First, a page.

While narratives about the UN climate talks often contrast the activists outside the halls and the negotiators inside, this erases the real alliances between activists and nongovernmental organizations and negotiators from the Global South. Groups like Action Aid, Climate Action Network–International, and Power Shift Africa, among many others, were at the forefront of calls for more funding. Those negotiators and activists notched a major win when Global North nations agreed to double the funding for adaptation starting in 2025. But trust is brittle, as the Global North has yet to pay the full $100 billion per year that was to begin in 2020 and run through 2025. The final agreement also includes acknowledgment of loss and damage, another win for the Global South, albeit with no funding to address it. The Global North nations, especially the United States, have consistently pushed back on funding for loss and damage, worrying that it will expose them to liabilities.

Similarly, while the announcement that 23 countries planned to phase out coal created a stir, activists pointed out that of the five major coal producers—China, India, the US, Australia, and Indonesia—only Indonesia signed on. They also pointed out that the uproar over the last-minute change that India requested (and was excoriated for)—changing a “phase-out” of coal to a “phase-down”—deflects attention from the US, the world’s largest producer of oil and gas.

Still, these synergies, combined with the new focus on equity in the climate movement, will keep the pressure on the Global North to recognize and address its responsibility for historical emissions. Thus far, of the G20 nations responsible for 80 percent of emissions, only the European Union has made the cuts necessary to limit global warming to 1.5 degrees Celsius. Though some activists celebrated that negotiators have to return to the table in a year (rather than in five years, as the Paris agreement called for) with higher reduction targets, that’s still a year away.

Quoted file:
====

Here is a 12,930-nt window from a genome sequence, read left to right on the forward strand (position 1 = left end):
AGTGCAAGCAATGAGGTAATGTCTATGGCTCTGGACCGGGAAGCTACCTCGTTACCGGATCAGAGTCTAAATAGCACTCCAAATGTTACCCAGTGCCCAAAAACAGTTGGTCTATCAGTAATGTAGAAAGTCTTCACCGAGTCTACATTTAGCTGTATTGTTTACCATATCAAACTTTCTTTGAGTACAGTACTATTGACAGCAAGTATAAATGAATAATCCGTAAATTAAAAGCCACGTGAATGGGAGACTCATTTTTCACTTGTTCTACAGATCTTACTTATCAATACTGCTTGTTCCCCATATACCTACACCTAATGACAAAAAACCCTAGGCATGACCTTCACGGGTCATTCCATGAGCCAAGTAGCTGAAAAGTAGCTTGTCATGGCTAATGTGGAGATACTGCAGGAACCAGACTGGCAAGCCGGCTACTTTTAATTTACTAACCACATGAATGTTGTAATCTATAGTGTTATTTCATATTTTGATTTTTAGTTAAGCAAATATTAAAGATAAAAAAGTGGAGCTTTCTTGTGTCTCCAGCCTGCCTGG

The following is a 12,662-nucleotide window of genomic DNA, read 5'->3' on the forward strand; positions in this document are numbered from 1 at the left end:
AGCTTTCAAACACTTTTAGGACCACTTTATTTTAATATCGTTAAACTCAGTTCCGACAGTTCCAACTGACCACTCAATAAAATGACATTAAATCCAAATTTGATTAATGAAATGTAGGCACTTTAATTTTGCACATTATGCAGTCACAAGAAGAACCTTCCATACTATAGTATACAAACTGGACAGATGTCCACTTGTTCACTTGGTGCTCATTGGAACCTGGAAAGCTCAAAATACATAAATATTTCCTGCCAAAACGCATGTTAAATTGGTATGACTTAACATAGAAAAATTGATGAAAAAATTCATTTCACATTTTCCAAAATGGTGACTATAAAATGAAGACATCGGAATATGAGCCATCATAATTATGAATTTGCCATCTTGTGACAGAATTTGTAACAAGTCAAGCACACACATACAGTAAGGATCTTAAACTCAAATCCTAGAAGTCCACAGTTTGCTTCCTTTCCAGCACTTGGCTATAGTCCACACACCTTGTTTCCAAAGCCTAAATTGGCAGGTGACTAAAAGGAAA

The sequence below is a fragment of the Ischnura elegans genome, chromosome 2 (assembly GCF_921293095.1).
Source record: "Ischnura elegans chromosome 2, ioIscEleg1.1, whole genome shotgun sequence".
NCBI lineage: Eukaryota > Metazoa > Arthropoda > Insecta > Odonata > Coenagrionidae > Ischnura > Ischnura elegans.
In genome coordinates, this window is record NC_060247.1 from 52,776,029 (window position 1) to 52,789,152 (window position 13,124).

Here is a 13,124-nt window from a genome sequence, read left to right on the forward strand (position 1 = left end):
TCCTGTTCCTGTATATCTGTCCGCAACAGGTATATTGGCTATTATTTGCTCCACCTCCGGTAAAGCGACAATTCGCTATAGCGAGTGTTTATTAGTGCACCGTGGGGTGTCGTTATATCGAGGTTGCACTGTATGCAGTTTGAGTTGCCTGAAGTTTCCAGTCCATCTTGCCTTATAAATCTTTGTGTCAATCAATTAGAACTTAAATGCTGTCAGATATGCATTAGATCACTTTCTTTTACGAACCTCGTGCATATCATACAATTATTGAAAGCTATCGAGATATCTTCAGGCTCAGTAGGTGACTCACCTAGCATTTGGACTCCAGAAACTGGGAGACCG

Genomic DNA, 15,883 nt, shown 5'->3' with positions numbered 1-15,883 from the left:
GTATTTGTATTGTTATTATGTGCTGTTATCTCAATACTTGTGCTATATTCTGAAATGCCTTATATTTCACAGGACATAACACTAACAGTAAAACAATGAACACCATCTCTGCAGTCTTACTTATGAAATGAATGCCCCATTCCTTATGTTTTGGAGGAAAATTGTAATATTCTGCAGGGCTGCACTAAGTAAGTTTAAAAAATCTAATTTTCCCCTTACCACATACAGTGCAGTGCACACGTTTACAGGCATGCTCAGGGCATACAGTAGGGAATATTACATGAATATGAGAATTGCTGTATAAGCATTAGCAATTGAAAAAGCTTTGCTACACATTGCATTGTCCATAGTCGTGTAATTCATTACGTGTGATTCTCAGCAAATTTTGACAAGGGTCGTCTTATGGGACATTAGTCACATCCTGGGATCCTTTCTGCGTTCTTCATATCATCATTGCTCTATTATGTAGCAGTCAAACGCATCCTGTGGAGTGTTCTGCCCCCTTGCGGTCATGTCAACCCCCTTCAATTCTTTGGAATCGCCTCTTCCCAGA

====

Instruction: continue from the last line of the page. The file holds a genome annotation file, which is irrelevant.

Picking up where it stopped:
It speaks volumes about the situation in many nations of the Global South that their focus is on funding. Funding is, as Stege put it, a “lifeline” to her country. Nations formed by low-lying atolls as well as the countries in sub-Saharan Africa do not have the luxury of time. The crisis is at their doorsteps, daily.

That’s why activists don’t confine themselves to climate conferences. When activists address inequities in their own communities, they are also engaging and addressing global inequities. Climate activism in the US and other developed nations—a gas pipeline prevented, a power plant shut down, fossil fuel subsidies reduced—has direct results in both local communities and the Global South. For example, an Indigenous-women-led activist movement has been putting pressure on both Enbridge Line 3, the 1,097-mile-long pipeline that carries crude oil from Alberta to Wisconsin, and Line 5, which carries the oil from northern Wisconsin to northern Michigan and on to Ontario. On the heels of COP26, Michael Regan, head of the Environmental Protection Agency, traveled to Louisiana’s “Cancer Alley,” an 85-mile-long chemical corridor between New Orleans and Baton Rouge, and met with the Deep South Center for Environmental Justice, which has long been calling for greater monitoring of the fossil fuel industry in the region. (It was the first time an EPA official had visited the area.) Soon after COP26 concluded, climate activists blocked the Port of Newcastle in Australia, stopping exports from the world’s largest coal port and protesting the theft of the unceded lands of the Worimi and Awabakal people. The movement to divest from fossil fuels continues to hit the industry’s bottom line. Each of these steps adds to the total, and each one is vital, as time runs out.